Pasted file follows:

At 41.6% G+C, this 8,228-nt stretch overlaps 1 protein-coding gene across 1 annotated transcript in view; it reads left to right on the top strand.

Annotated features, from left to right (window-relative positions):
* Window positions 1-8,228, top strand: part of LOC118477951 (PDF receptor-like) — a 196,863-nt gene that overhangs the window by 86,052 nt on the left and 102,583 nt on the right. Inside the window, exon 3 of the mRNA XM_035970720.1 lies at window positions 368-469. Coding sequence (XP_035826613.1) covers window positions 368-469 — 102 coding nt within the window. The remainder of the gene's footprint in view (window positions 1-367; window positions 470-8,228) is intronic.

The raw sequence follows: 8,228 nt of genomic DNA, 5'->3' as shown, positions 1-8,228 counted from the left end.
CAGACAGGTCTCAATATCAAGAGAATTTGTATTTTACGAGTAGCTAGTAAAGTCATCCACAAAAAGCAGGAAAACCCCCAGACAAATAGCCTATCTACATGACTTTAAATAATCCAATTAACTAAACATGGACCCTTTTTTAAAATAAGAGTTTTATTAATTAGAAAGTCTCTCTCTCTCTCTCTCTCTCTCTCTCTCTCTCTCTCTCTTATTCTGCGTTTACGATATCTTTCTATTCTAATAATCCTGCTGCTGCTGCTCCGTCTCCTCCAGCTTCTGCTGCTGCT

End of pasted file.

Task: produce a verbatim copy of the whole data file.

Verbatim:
At 41.6% G+C, this 8,228-nt stretch overlaps 1 protein-coding gene across 1 annotated transcript in view; it reads left to right on the top strand.

Annotated features, from left to right (window-relative positions):
* Window positions 1-8,228, top strand: part of LOC118477951 (PDF receptor-like) — a 196,863-nt gene that overhangs the window by 86,052 nt on the left and 102,583 nt on the right. Inside the window, exon 3 of the mRNA XM_035970720.1 lies at window positions 368-469. Coding sequence (XP_035826613.1) covers window positions 368-469 — 102 coding nt within the window. The remainder of the gene's footprint in view (window positions 1-367; window positions 470-8,228) is intronic.

The raw sequence follows: 8,228 nt of genomic DNA, 5'->3' as shown, positions 1-8,228 counted from the left end.
CAGACAGGTCTCAATATCAAGAGAATTTGTATTTTACGAGTAGCTAGTAAAGTCATCCACAAAAAGCAGGAAAACCCCCAGACAAATAGCCTATCTACATGACTTTAAATAATCCAATTAACTAAACATGGACCCTTTTTTAAAATAAGAGTTTTATTAATTAGAAAGTCTCTCTCTCTCTCTCTCTCTCTCTCTCTCTCTCTCTCTCTTATTCTGCGTTTACGATATCTTTCTATTCTAATAATCCTGCTGCTGCTGCTCCGTCTCCTCCAGCTTCTGCTGCTGCT